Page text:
Some of the verses hit me almost viscerally, they speak so powerfully to truths that have been emerging in my life recently. So I will share a couple of them. Perhaps they will resonate with you as well.
It is easier to try
to be better
than you are
than to be
who you are.
-From a chapter entitled “Beyond Perfection & Duty.” (page 67)
has slower rhythms,
moves in spirals,
turns back on herself,
finds what is meaningful to her,
-from a chapter entitled “Conscious Femininity.” (page 147)
Wow. Mind blown. I am trying not to rush through reading this book, which is designed and written as a series of daily reflections. But it hard not to continue more quickly when I find some deep resonances for me.
This is the power of beautiful writing that has deep resonance with soul. It is like an internal connection is made, a “click” into our inner wholeness that fits things into place.
Hope you have a great week, friends. May you find those words that speak the wisdom you need today.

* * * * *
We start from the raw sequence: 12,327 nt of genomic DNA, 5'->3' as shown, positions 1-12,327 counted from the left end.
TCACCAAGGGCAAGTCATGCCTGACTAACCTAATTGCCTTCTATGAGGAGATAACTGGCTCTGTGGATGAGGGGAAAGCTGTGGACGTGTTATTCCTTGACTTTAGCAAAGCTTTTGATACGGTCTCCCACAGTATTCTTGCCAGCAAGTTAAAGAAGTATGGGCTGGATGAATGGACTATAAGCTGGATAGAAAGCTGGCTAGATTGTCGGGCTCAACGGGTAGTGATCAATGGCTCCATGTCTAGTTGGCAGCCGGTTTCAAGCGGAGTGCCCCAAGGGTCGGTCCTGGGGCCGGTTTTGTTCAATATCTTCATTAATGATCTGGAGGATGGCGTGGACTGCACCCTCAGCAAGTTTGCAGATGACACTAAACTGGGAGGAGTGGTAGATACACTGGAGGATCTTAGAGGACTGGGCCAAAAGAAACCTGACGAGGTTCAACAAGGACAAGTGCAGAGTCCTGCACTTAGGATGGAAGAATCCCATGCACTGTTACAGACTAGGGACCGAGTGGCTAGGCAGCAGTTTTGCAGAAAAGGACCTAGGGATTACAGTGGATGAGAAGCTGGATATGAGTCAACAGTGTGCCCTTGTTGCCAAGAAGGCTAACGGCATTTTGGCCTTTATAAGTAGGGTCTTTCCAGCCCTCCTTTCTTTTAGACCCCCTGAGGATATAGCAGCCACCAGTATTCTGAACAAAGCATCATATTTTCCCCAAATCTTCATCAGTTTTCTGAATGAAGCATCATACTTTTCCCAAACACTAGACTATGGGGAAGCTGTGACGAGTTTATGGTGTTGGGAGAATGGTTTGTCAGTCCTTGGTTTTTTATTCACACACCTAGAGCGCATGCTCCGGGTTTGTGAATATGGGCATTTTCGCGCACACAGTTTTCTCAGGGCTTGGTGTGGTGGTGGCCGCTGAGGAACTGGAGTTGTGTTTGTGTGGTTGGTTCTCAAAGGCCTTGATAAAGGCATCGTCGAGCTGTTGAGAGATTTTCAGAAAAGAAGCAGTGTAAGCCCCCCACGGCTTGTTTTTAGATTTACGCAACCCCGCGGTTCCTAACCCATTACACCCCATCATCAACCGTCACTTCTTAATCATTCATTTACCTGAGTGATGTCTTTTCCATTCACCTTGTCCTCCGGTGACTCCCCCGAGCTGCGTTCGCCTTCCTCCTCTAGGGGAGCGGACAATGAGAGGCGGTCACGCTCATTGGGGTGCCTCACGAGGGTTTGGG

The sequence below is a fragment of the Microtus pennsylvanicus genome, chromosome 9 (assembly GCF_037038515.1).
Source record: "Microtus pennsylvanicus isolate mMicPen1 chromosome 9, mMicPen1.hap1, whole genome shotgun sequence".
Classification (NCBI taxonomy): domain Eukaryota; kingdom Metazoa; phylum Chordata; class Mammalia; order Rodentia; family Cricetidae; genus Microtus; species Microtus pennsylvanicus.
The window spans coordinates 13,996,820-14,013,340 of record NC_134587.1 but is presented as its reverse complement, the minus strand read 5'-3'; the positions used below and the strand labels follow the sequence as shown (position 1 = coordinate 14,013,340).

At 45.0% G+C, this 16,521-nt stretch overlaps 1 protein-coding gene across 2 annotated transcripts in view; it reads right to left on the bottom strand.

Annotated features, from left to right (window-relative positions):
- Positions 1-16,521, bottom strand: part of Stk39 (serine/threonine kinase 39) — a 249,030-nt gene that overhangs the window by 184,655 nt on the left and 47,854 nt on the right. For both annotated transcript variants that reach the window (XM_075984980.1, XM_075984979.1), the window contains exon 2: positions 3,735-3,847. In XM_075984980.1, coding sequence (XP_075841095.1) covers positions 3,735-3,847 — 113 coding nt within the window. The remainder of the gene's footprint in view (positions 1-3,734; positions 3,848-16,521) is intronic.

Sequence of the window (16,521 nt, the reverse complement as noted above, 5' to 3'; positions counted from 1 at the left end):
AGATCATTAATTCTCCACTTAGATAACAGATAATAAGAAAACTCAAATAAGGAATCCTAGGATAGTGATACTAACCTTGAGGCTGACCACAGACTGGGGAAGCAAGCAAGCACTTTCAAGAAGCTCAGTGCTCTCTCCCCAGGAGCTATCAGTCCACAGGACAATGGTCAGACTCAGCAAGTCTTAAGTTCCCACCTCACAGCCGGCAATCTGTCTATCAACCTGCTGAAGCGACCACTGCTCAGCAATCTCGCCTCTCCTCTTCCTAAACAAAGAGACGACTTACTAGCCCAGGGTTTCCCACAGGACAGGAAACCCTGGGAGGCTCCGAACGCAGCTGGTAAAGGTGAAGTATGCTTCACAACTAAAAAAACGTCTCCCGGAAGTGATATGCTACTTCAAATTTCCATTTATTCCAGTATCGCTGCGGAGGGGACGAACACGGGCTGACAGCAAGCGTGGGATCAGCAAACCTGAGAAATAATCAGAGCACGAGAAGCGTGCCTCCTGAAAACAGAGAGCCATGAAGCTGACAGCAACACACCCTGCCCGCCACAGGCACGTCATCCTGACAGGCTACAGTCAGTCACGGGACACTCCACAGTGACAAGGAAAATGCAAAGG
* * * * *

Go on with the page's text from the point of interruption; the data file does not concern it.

I took the plunge yesterday and went much shorter on the hair. My stylist told me it takes a strong woman to pull off short hair effectively. I like that. I am going to rock the short hair. It is a symbolic way for me to “signal” the changes to my work colleagues, since I will be seeing several on my team next week in Belgium.
I have decided to come out of “hiding” here on the blog as well, since I aim to integrate the work and personal worlds I inhabit, gradually, at a pace that works for me.
About 8 years ago, I was going through another big life transition and was not as attentive or focused at work as I strive to be. I felt burned out and my boss was blithely dumping more work onto an already full plate. I had no sense of boundaries or how to say no. I had not yet learned how to communicate my distress effectively, to ask for help or to push back.
In addition to that, I had moved out of the home where I had been living for a few years with my partner and his children (part-time, as they also spent time with their mother). I had not yet grieved the loss of that life, even though my soul was relieved that I had left.
Perceiving my lack of commitment and energy for a few weeks during my move, my boss asked me what was wrong and suspected there was something outside of work bothering me. In fact there was, and I explained to her (in a vague way) what was going on. Instead of having empathy and giving me some understanding about my need to heal, she put me on a performance improvement plan.